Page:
Sleet mix and ice proved a major nuisance this winter season too.  Those in Kentucky saw one system dump up to a half-inch of ice over parts of the state and an overnight storm on February 15th brought even more ice and several inches of snow across most of the state. 

“Ice is not nice,” says Mike Mason, a Certified Snow Professional with the national association SIMA and President of The LawnPro, a Kentucky based landscape and snow management company.  “The challenge this year with Kentucky’s February storm was the onset of ice followed by several inches of snow.  This was increasingly difficult because of the duration.  The systems kept coming and coming over a two week period where temps never got above freezing.  In a market where we normally get a system followed by a warm period and a break, our crews were tested in a way they haven’t been tested in several years.  In fact, we saw an entire season’s worth of snow in just this two week period, however, thanks to the multiple resources we had available to us through our Snow and Ice Management Association involvement, our crews performed like champions.”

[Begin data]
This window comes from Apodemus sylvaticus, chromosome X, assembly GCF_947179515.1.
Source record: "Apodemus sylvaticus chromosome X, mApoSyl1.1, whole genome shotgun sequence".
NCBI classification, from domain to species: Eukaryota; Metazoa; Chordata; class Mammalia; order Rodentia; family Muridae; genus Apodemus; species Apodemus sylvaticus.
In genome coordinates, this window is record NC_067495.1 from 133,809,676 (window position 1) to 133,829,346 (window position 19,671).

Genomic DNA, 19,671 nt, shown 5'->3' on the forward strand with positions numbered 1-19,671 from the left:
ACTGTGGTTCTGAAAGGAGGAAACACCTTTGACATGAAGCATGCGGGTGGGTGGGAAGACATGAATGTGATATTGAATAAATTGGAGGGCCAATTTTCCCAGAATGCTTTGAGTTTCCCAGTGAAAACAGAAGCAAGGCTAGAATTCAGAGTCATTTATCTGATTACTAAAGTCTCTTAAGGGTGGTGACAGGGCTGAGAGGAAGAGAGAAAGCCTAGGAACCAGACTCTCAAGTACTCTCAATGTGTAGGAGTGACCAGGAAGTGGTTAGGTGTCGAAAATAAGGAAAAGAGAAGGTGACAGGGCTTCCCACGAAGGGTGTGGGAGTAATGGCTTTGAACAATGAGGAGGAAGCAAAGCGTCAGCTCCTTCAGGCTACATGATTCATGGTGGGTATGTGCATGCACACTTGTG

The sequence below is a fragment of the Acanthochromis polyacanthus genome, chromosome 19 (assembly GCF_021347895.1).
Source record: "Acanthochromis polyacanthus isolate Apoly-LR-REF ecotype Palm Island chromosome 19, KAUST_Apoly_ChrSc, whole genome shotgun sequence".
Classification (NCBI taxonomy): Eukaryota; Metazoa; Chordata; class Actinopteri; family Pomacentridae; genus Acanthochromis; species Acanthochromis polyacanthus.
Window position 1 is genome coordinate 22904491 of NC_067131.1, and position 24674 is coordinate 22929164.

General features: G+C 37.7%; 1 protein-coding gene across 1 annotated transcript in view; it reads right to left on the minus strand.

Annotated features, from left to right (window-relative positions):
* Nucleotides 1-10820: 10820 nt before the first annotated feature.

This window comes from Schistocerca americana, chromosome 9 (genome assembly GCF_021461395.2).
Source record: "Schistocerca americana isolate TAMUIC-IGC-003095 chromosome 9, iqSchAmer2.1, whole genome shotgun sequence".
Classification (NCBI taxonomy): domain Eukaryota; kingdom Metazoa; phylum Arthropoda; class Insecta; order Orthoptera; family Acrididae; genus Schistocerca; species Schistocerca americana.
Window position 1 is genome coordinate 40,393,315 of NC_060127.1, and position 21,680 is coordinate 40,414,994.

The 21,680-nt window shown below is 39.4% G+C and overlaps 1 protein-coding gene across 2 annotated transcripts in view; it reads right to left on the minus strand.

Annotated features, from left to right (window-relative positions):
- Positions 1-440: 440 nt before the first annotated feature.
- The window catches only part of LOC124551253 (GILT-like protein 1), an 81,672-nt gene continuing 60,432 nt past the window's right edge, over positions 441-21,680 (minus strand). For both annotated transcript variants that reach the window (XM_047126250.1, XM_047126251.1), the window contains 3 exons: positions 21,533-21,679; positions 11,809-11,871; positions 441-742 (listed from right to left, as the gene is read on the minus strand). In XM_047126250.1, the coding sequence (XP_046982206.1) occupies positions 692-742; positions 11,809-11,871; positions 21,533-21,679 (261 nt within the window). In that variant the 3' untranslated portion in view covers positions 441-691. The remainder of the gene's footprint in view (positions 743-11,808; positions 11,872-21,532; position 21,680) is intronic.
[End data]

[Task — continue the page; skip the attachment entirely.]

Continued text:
Meteorologist Dustin Jordan of the National Weather Service in Jackson, KY, describes the Kentucky storms as “mixed precipitation” events causing both ice and snow because of a “warm nose”, which is a wedge of above freezing air that settles above subfreezing temperatures at the surface.  “This air corrupts any snow that falls through it, changing it to rain. We’re looking at more ice than snow in a lot of places, and the reason that is because it’s just so cold at the surface, but aloft, you’re actually keeping it in a liquid form,” he adds.